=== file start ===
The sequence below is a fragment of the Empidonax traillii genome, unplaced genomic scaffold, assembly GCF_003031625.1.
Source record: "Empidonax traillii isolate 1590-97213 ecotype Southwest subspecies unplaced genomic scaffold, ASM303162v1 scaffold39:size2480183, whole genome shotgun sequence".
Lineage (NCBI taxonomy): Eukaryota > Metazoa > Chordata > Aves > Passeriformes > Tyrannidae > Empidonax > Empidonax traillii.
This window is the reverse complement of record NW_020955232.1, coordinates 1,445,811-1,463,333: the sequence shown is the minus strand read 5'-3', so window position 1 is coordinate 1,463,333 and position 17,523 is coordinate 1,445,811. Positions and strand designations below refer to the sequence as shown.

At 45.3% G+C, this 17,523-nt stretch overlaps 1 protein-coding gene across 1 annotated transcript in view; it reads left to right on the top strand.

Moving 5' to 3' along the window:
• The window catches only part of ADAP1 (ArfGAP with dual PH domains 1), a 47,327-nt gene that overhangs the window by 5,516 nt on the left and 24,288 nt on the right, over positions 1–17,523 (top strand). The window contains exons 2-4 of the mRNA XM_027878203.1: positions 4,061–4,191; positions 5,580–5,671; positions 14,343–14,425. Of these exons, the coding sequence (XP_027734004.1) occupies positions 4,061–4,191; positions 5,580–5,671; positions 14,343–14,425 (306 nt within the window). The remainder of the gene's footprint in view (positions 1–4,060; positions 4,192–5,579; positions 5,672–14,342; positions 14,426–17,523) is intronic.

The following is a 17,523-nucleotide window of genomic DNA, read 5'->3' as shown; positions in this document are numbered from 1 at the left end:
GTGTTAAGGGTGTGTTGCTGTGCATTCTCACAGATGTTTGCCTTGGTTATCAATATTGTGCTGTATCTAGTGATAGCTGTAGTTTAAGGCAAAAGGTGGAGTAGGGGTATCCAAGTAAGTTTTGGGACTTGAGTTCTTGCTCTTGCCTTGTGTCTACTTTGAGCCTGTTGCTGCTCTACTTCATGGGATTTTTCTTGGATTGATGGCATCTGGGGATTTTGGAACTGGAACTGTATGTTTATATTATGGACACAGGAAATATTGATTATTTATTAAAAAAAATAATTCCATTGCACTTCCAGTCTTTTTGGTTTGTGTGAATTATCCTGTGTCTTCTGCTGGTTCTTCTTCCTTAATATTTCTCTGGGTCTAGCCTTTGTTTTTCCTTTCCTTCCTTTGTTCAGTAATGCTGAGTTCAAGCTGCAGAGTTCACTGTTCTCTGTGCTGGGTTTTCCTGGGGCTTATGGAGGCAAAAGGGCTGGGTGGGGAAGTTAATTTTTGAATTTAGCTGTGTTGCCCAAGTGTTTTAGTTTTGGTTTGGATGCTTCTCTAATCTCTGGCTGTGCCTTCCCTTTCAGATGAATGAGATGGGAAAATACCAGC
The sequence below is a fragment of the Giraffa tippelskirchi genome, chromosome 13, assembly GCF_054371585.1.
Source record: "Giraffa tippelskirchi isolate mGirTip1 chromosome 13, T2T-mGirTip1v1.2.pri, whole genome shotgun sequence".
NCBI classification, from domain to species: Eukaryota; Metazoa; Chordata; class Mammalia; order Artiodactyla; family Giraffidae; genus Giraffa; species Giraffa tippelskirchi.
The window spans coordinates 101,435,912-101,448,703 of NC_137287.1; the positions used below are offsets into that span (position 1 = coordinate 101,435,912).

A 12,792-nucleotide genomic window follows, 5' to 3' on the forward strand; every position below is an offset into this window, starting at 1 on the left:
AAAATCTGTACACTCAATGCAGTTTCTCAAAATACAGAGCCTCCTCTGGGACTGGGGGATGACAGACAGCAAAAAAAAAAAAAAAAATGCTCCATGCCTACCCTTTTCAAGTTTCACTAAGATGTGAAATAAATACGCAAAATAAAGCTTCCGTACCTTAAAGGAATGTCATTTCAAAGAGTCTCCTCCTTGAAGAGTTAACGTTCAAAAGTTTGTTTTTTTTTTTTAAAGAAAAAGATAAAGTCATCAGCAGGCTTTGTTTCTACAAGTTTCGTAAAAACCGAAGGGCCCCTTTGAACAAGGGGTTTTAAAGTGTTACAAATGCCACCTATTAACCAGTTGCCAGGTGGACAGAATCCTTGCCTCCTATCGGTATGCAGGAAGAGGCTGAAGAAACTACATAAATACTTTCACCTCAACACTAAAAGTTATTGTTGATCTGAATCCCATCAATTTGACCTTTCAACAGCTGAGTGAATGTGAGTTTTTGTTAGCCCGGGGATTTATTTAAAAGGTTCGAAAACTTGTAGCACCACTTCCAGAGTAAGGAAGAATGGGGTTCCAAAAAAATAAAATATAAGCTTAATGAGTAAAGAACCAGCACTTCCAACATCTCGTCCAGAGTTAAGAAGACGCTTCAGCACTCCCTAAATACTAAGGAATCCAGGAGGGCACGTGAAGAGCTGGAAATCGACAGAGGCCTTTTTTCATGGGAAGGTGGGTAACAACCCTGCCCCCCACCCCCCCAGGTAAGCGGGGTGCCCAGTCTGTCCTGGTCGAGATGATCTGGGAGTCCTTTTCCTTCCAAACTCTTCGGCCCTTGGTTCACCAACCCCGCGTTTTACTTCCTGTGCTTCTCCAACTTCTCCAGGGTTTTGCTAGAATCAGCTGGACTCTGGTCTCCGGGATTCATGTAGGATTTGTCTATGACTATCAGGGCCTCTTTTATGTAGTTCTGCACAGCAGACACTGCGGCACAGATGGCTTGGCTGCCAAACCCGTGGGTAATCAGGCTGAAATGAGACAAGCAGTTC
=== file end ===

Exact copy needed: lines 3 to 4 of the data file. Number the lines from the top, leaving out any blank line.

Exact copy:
Lineage (NCBI taxonomy): Eukaryota > Metazoa > Chordata > Aves > Passeriformes > Tyrannidae > Empidonax > Empidonax traillii.
This window is the reverse complement of record NW_020955232.1, coordinates 1,445,811-1,463,333: the sequence shown is the minus strand read 5'-3', so window position 1 is coordinate 1,463,333 and position 17,523 is coordinate 1,445,811. Positions and strand designations below refer to the sequence as shown.